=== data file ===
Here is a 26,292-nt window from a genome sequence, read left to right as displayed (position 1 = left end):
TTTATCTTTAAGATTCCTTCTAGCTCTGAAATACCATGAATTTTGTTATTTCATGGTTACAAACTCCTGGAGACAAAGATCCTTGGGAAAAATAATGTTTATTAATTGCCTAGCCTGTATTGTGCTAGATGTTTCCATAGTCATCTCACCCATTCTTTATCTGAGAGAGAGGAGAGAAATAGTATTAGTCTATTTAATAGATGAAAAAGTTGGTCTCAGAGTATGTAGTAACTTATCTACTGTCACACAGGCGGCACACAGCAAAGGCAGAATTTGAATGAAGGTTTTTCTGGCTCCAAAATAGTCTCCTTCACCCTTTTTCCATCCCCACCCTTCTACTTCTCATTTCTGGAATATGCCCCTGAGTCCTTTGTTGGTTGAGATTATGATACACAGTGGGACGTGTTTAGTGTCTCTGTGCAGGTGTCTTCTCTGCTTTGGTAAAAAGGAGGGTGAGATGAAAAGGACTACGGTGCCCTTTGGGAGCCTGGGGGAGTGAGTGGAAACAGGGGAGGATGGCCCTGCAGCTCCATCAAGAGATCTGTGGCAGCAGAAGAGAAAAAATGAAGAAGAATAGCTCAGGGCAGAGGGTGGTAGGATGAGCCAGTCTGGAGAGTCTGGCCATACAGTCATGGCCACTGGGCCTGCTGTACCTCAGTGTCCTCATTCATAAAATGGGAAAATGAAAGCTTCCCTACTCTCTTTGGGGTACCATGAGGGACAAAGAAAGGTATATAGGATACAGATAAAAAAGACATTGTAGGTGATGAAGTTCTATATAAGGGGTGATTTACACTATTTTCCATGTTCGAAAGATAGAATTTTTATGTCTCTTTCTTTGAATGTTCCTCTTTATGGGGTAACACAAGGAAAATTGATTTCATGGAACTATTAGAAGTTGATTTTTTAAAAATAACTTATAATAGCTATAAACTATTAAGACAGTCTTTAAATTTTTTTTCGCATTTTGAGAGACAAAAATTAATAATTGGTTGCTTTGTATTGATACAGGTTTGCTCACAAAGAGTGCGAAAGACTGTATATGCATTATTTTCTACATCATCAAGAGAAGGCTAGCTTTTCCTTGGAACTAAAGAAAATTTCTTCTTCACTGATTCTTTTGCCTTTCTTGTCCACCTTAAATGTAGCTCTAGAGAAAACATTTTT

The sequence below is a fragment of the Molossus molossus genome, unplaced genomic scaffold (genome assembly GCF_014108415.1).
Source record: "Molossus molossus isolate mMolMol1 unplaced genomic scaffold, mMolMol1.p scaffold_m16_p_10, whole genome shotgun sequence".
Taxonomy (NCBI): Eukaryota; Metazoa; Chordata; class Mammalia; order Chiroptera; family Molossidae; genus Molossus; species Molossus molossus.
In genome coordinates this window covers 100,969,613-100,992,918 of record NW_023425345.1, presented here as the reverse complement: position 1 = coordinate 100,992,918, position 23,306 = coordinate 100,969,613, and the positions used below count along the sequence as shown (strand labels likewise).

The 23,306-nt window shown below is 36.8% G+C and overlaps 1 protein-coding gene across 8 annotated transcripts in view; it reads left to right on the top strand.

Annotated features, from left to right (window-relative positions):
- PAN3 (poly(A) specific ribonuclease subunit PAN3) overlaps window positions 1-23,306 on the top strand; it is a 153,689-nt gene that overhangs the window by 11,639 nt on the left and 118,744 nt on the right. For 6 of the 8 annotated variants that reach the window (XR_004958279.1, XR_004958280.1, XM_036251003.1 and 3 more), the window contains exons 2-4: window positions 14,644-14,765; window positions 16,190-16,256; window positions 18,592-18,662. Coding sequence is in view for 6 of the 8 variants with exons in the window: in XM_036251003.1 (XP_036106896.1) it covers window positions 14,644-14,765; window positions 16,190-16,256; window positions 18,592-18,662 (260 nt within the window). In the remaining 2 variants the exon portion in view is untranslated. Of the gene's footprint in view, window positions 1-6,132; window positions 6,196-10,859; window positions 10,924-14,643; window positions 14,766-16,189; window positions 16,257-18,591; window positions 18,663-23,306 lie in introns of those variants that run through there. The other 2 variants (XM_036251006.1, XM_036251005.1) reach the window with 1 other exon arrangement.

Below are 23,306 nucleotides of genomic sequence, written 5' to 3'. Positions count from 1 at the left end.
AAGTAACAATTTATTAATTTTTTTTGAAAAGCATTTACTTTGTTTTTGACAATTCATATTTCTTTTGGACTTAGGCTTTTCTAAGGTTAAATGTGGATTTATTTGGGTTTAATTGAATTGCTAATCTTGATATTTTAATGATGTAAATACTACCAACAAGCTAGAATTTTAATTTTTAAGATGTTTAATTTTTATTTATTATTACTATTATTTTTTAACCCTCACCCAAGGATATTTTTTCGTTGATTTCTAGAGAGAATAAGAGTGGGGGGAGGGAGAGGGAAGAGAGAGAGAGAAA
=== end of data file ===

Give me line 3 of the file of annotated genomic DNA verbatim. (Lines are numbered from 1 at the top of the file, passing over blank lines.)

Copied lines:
The sequence below is a fragment of the Molossus molossus genome, unplaced genomic scaffold (genome assembly GCF_014108415.1).